The wedding jewelry
you wear on your special day is more than decoration. It symbolizes the importance and romance of this special occasion.
A good example is the wedding band. The rings you exchange with your fiance are a statement and recognition of your abiding love and commitment to a life together. As such, yours should enhance your engagement ring, not overwhelm or distract from it.
Your wedding jewelry can symbolize other important emotions and traditions. Some brides wear family heirlooms — a grandmother’s bracelet, beloved aunt’s necklace or your mother’s prize pearls. Such choices in wedding planning reflect an appreciation for your past and a warm salute to those who watched you become a adult.
Heirloom pieces also can be reset to retain elements of their original designs, but in a setting that’s more fitting for your tastes and lifestyle.
Whatever you choose for your wedding, jewelry worn should be suitable for the occasion, as well as symbolic of the change in your life.
Your gown and hairstyle will impact the wedding jewelry you wear. Larger, dangling earrings look very flattering if you taller and wear your hair pulled back or up in a bun. Shorter hair, a looser design or a more petite physique look best with something smaller — diamond studs or drop pearls, for example. This also works well if your makeup is dramatically defined.
Although brides traditionally wear pearls and diamonds, colored stones have become a popular alternative in wedding jewelry. Among the more popular are sapphires and emeralds.
An elaborate gown draws so much attention that too much wedding jewelry merely creates clutter. But the impact of a simple, elegant sheathe is strengthened by one or two dramatic pieces. The bottom line is that the more detailed your dress, the simpler the accessories.
Wedding Ring Consistency
When it comes to the rings, it should only be an issue of cost and preference. There are no rights or wrongs.
Consistency is important. If your engagement ring has a modern, platinum setting, it’s probably unwise to pair it with an old-style gold wedding band. But such an engagement ring would go well with a wedding band of white gold. Because you often have the option of joining the two rings, dramatic differences in color and style of your wedding jewelry could be unfortunate.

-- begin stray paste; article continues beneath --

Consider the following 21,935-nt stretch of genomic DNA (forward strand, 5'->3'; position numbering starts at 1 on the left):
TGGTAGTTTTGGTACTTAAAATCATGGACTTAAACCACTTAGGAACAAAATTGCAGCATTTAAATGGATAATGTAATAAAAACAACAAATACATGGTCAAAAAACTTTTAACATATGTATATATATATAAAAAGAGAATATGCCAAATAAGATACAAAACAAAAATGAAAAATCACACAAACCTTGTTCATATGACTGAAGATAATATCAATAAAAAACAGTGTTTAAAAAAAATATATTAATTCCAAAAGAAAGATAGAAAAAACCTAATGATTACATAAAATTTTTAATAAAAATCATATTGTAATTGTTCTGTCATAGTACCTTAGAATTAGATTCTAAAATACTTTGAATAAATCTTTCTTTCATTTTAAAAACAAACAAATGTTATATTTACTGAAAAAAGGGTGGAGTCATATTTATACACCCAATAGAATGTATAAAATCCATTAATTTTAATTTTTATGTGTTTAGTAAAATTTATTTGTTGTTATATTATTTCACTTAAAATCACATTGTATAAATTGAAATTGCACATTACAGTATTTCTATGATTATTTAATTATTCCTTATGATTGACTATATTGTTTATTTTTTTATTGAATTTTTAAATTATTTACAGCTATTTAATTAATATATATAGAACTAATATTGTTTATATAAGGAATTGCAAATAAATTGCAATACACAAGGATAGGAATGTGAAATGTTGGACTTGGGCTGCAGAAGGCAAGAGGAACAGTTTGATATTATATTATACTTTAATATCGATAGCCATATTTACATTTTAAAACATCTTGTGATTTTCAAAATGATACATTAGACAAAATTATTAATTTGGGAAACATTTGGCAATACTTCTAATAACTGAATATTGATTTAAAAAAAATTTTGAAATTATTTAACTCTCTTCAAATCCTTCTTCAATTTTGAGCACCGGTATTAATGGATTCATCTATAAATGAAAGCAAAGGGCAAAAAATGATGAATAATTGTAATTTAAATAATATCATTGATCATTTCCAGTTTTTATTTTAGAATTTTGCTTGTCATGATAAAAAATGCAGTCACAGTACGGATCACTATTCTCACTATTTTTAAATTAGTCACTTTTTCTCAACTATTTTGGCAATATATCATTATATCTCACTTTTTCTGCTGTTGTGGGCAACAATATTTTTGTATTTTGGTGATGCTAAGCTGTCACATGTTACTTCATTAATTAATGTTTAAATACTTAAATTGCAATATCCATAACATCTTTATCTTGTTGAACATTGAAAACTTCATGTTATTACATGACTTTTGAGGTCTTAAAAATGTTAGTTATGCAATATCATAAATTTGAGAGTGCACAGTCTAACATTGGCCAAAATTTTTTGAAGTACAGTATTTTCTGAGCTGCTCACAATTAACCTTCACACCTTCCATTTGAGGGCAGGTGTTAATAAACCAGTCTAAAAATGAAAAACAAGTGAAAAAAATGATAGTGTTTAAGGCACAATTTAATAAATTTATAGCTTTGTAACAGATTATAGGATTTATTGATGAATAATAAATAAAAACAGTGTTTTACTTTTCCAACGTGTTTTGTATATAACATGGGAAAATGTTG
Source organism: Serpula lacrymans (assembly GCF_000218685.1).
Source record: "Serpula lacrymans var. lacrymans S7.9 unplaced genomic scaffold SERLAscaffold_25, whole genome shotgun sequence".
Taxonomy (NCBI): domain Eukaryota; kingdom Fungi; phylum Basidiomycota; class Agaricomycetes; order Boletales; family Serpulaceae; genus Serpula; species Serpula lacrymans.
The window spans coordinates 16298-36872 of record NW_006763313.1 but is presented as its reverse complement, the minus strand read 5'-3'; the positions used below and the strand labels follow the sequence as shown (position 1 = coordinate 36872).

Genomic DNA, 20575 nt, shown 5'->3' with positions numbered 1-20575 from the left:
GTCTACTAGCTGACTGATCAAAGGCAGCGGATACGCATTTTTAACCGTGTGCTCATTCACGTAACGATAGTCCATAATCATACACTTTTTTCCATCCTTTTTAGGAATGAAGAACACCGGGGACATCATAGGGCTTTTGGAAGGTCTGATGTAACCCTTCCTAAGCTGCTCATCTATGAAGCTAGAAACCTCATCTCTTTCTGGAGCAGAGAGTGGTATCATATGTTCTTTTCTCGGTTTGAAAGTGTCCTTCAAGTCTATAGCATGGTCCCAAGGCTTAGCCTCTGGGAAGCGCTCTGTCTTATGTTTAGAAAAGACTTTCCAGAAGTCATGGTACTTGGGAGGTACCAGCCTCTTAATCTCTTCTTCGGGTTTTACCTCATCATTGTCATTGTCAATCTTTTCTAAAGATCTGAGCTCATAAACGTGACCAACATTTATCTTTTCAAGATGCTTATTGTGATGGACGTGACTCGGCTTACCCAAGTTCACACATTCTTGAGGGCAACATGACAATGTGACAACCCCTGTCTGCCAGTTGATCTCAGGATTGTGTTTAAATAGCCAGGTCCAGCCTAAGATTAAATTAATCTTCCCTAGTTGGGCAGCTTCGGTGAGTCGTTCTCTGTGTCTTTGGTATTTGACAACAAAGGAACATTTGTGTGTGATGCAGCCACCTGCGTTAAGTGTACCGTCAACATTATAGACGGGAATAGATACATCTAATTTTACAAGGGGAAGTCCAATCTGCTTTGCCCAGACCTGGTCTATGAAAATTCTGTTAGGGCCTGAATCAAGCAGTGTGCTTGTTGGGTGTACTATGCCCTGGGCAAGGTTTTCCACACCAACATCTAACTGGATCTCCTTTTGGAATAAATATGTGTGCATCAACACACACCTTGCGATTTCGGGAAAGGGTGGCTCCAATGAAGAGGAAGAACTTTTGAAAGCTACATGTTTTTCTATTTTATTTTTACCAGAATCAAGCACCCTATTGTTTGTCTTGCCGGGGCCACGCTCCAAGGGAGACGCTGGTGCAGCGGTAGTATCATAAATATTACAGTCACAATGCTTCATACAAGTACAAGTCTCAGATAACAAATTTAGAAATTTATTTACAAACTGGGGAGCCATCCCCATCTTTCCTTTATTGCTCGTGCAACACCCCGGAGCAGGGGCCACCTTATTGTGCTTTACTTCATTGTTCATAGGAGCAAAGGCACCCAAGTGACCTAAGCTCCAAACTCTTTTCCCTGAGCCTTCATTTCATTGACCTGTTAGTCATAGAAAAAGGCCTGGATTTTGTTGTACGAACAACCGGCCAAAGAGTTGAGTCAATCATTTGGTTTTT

Your wedding ring will be one of three types — a band worn alone, a band worn next to your engagement ring or a band that wraps or encases the engagement ring.
Many couples select their rings — both the engagement and wedding bands — together. Most look for wedding jewelry designs that reflect their personalities. Begin your search at least six weeks to two months before your wedding. This allows time for rings to be properly sized or, if desired, reset.
Your jobs and lifestyle also affect your ring choices. Depending on their size, and design, some rings are more vulnerable to damage than others. If you wear gloves a lot, for example, consider rings without prongs or precious stones that can be pulled, scraped or battered. One solution are channel-set stones that are recessed in the ring band.
The weight, not the metal, of a ring may influence your choices. Platinum is very popular for wedding jewelry because of its weight and ability to withstand scratches and other damage. It’s popular with men because it’s much denser than 14-karat gold. It has a heft that appeals to many men. Because it enhances their diamonds, many women like platinum. But it is expensive. White gold is frequently used as an alternative.
Gold has long been a staple for wedding jewelry. The larger the gold content in a piece, the softer and more luxurious its color. So-called “white gold” is really yellow gold mixed with nickel and palladium, topped with a plating of iridium. Although its shine can be as bright as platinum’s, “white” gold is more brittle than yellow gold.
Though popular in fine jewelry, silver rarely is used for wedding jewelry because of its softness.
Remember, your wedding jewelry should accent, not distract, from your overall appearance. Your wedding rings, in particular, are intended to be lifelong investments, not one-day decorations. As you make your jewelry choices, don’t worry about right or wrong. Focus on what make you look and feel good. That’s all that matters.